Nada Mucho

Live Review & Dragstrip Syndicate

Posted by August 20th, 2003 No Comments »

Dragstrip Syndicate
The Lobo Saloon
Saturday May 4, 2003
By Sybil Rohlf, the editor’s bitch

As a new music writer and self-proclaimed “journalist to the cutest of the garage rock bands,” I was thrilled to hear Dragstrip Syndicate had requested that I come to their show last spring and do an interview. (Aw shucks, am I blushing?) How could I pass that up?

Always aiming to please rock stars who adore nerdy music writers, Matt and I obliged. We headed on down to the Lobo Saloon, which resides in a long forgotten Seattle neighborhood along Eastlake Ave . Dragstrip went on shortly after our arrival, which always suits us just fine.

Dragstrip Syndicate
The Lobo Saloon
Saturday May 4, 2003
By Sybil Rohlf, the editor’s bitch

As a new music writer and self-proclaimed “journalist to the cutest of the garage rock bands,” I was thrilled to hear Dragstrip Syndicate had requested that I come to their show last spring and do an interview. (Aw shucks, am I blushing?) How could I pass that up?

Always aiming to please rock stars who adore nerdy music writers, Matt and I obliged. We headed on down to the Lobo Saloon, which resides in a long forgotten Seattle neighborhood along Eastlake Ave . Dragstrip went on shortly after our arrival, which always suits us just fine.

As those who’ve been to the Lobo before already know, it’s small, dark and a more than a little creepy. Oddly, a pool table took up most of the middle of what could have been a nice dance space, but no bother, we all gathered round.

The band, which includes Jon Brown on vocals and guitar, Erik Sugg and Kevin Inge on lead guitar, John Flude on bass and Matthew Forrest on drums, fit nicely in the snug space between the door and the pinball machine. I can’t say for sure, but I don’t think they really noticed they weren’t on a nicely lit stage in a large rock club, or that most of the audience consisted of big muscle-y guys in tight shirts.

It was immediately obvious that Dragstrip did not belong in the Lobo. Their music, which has drawn comparisons to the likes of Skynyrd, Zepplin and the Stones, is loud, guitar-driven (they have three guitar players for cryin’ out loud), southern-fried rock-n-roll. Yummy.

NM: So, you said you know the Mistreaters. They say anything about me? Give you a note to pass on?
DSS: Actually, I stumbled onto Nada Mucho through the Estrus site. I haven’t spoken to the Mistreaters personally since last summer’s Sleazefest, which is an annual three-day rock festival in Chapel Hill. It’s sorta like a Southeastern version of Garage Shock. It was our first time meeting the Mistreaters. We really dug each other’s music. At one point during our set, I was playing and leaning back really far and Dusty dumped a beer down my throat. It nearly choked me to death, but I appreciated it all the same.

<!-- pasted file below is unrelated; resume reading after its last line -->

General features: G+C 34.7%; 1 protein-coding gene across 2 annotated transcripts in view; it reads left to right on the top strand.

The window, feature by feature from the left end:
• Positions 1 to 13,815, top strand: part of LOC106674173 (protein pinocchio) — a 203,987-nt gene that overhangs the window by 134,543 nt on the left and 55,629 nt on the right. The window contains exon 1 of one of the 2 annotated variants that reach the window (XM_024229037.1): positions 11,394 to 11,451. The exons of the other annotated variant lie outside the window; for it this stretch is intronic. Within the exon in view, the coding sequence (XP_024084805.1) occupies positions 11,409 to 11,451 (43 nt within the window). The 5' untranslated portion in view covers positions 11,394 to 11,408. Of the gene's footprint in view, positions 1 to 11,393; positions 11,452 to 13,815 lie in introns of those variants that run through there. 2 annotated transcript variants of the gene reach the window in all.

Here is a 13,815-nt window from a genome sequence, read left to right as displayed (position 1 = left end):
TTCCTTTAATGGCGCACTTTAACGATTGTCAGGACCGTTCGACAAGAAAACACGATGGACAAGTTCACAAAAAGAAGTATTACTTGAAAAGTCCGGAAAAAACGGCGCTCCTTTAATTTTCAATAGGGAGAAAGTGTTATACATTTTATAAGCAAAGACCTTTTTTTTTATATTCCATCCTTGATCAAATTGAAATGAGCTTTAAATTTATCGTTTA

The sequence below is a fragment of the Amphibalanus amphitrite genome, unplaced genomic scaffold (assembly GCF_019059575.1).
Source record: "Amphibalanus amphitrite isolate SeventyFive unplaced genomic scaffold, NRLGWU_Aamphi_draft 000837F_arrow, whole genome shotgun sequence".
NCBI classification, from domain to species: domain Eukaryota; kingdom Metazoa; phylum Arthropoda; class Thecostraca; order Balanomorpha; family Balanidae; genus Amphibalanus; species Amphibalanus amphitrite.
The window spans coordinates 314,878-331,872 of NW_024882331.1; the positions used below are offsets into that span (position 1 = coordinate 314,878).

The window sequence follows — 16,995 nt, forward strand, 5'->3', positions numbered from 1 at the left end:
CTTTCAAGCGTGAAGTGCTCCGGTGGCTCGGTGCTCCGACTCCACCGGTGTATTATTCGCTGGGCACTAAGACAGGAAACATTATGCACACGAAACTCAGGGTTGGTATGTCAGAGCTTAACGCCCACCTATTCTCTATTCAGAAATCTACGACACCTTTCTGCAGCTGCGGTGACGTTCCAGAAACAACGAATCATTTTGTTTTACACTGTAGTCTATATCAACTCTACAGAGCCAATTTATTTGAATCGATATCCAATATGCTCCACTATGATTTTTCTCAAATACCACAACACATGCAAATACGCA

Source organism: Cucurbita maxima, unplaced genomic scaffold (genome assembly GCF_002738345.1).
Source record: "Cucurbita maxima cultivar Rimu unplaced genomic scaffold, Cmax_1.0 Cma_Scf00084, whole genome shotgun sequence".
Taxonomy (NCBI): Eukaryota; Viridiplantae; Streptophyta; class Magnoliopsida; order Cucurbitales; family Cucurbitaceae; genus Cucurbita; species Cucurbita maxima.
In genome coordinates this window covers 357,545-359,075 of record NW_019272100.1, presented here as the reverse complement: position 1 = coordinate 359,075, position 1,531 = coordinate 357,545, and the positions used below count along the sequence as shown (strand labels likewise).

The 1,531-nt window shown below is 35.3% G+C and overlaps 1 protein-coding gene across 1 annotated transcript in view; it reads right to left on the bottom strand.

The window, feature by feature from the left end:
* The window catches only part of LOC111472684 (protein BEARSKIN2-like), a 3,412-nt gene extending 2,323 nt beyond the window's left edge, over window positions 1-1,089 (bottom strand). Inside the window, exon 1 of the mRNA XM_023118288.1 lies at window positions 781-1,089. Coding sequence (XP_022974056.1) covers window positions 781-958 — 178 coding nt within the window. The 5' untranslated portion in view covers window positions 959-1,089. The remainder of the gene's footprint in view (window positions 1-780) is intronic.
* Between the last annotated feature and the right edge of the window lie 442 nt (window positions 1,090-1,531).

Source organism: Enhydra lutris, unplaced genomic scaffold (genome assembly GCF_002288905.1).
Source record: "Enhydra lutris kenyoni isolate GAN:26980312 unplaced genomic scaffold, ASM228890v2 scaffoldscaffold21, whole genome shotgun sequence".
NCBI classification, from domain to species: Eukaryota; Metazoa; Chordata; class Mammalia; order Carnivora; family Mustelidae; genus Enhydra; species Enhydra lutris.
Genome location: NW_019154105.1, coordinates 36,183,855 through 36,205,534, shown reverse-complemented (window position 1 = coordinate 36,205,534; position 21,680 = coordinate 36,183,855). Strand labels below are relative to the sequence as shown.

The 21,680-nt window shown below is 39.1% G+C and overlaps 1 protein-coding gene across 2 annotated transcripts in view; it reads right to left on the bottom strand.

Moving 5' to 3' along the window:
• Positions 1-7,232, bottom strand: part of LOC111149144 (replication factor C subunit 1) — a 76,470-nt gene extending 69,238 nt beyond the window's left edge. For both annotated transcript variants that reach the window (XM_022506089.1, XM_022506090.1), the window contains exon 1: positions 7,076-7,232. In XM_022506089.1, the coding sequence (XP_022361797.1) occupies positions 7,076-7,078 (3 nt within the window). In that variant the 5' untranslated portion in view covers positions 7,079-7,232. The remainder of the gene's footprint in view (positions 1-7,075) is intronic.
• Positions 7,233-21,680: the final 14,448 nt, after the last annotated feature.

NM: The songs on your website don’t do your live sound justice. What do you hope to do differently when you record the second record?
DSS: I’m all about recording our music live in a studio setting. The studio drives me batty, man. I’m definitely not a headphones and overdubs kinda guy. We have a really talented engineer named Bob Rupe, (ex-Cracker, ex-Silos, yup the big 80’s and early 90’s groups). Bob is amazing. He knows how to get a live sound in a studio. He recorded the “Action Ep” for us and an upcoming 7″ called “Bad Situation Amplifier” which will be released on Demonbeach Records, based out of Raleigh, NC.

NM: What labels are you looking at to put your next record out?
DSS: We had an awful, awful experience with a Chicago label. They released a full length called “Volume”, went under about a month after its release, seized all copies, and didn’t communicate with us for over a year. It was an insane struggle to retain the rights to the music, (which we now have). It was a naïve decision on our part. If we look at other labels we’re going to be smarter about it and make sure they’re the kind of people who look out for their bands. It’d be cool be on a label that’s conducive to our sound, but a lot of the labels that are into high energy rock and roll don’t really know about us-yet…

NM: There are three guitars in the band, any competition to upstage each other?
DSS: Nah, I think the three of us do a pretty good job not stepping on one another’s toes.

NM: What’s the scene like in Richmond? Is there alot of support for Dragstrip’s music?
DSS: Richmond is a fun town, but it’s not necessarily known for Rock and Roll. It’s more of town for emo and hardcore. Considering that’s the general flavor, I feel like we do pretty well there. We have a devout audience and people who see us for the first time usually come back again. A lot of folks there think that we’re cocky. It’s funny because I think we’re all pretty humble guys. I always to try to support everything that goes on in Richmond, even if it’s something I don’t particularly like, but there are definitely some folks there who do not like Dragstrip. It’s all good though. We get just as much of a kick out of negative feedback as we do the positive, but overall, we do well in Richmond. I live in Raleigh, NC. and our bassist, John Flude lives in Chapel Hill, (this area is about a two hour distance from Richmond). I actually kind of prefer the NC scene. Great bands and good people.